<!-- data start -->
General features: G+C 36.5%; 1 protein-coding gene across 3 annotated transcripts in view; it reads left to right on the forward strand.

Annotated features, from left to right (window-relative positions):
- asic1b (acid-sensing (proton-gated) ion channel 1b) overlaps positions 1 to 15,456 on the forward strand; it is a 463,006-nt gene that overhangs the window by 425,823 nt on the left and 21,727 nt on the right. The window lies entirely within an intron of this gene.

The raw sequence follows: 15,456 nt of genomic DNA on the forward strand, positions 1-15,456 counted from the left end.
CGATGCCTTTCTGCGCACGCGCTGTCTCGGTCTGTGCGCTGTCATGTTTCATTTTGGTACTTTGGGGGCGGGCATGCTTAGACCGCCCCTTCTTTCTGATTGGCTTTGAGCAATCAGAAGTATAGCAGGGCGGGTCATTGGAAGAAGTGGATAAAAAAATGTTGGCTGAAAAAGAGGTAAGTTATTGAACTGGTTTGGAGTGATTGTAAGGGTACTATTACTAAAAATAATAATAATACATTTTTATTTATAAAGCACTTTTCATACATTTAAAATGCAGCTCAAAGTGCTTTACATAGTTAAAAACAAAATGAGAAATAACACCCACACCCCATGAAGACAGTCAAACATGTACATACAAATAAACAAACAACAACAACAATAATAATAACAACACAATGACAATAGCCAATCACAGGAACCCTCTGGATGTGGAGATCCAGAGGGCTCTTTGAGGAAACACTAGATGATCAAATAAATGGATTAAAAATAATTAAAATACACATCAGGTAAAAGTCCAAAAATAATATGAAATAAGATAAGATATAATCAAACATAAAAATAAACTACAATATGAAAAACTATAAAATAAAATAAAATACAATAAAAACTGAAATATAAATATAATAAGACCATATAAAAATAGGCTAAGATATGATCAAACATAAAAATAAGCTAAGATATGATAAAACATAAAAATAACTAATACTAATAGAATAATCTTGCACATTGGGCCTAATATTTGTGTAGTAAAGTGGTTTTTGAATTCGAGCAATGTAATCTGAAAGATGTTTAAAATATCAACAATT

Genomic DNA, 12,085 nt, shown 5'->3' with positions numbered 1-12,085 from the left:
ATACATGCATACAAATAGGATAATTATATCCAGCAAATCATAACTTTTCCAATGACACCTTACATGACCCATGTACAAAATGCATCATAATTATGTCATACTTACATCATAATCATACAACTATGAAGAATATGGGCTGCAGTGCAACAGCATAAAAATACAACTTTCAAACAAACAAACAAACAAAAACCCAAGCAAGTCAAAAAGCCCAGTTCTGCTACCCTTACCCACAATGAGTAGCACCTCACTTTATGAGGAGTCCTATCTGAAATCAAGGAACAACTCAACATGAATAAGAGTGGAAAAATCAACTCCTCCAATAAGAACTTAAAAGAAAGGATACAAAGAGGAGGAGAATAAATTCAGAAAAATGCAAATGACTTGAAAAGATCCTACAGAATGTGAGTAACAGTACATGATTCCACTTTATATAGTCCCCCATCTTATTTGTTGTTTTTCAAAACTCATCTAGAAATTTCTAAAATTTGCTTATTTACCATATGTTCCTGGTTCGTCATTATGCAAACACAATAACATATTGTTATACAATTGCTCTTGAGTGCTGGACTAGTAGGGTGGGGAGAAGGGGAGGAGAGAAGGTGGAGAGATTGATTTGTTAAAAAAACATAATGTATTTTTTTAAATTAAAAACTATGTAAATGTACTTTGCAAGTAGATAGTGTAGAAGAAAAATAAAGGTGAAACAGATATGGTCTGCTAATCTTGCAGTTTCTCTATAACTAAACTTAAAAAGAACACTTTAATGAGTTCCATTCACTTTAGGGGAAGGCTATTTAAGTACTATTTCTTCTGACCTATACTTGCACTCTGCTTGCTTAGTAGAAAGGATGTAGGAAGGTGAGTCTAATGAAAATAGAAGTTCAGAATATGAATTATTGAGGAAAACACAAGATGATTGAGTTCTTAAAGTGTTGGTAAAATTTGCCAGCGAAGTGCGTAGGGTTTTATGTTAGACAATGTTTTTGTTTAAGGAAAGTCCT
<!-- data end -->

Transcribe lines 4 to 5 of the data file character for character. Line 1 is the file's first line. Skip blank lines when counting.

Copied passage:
The raw sequence follows: 15,456 nt of genomic DNA on the forward strand, positions 1-15,456 counted from the left end.
CGATGCCTTTCTGCGCACGCGCTGTCTCGGTCTGTGCGCTGTCATGTTTCATTTTGGTACTTTGGGGGCGGGCATGCTTAGACCGCCCCTTCTTTCTGATTGGCTTTGAGCAATCAGAAGTATAGCAGGGCGGGTCATTGGAAGAAGTGGATAAAAAAATGTTGGCTGAAAAAGAGGTAAGTTATTGAACTGGTTTGGAGTGATTGTAAGGGTACTATTACTAAAAATAATAATAATACATTTTTATTTATAAAGCACTTTTCATACATTTAAAATGCAGCTCAAAGTGCTTTACATAGTTAAAAACAAAATGAGAAATAACACCCACACCCCATGAAGACAGTCAAACATGTACATACAAATAAACAAACAACAACAACAATAATAATAACAACACAATGACAATAGCCAATCACAGGAACCCTCTGGATGTGGAGATCCAGAGGGCTCTTTGAGGAAACACTAGATGATCAAATAAATGGATTAAAAATAATTAAAATACACATCAGGTAAAAGTCCAAAAATAATATGAAATAAGATAAGATATAATCAAACATAAAAATAAACTACAATATGAAAAACTATAAAATAAAATAAAATACAATAAAAACTGAAATATAAATATAATAAGACCATATAAAAATAGGCTAAGATATGATCAAACATAAAAATAAGCTAAGATATGATAAAACATAAAAATAACTAATACTAATAGAATAATCTTGCACATTGGGCCTAATATTTGTGTAGTAAAGTGGTTTTTGAATTCGAGCAATGTAATCTGAAAGATGTTTAAAATATCAACAATT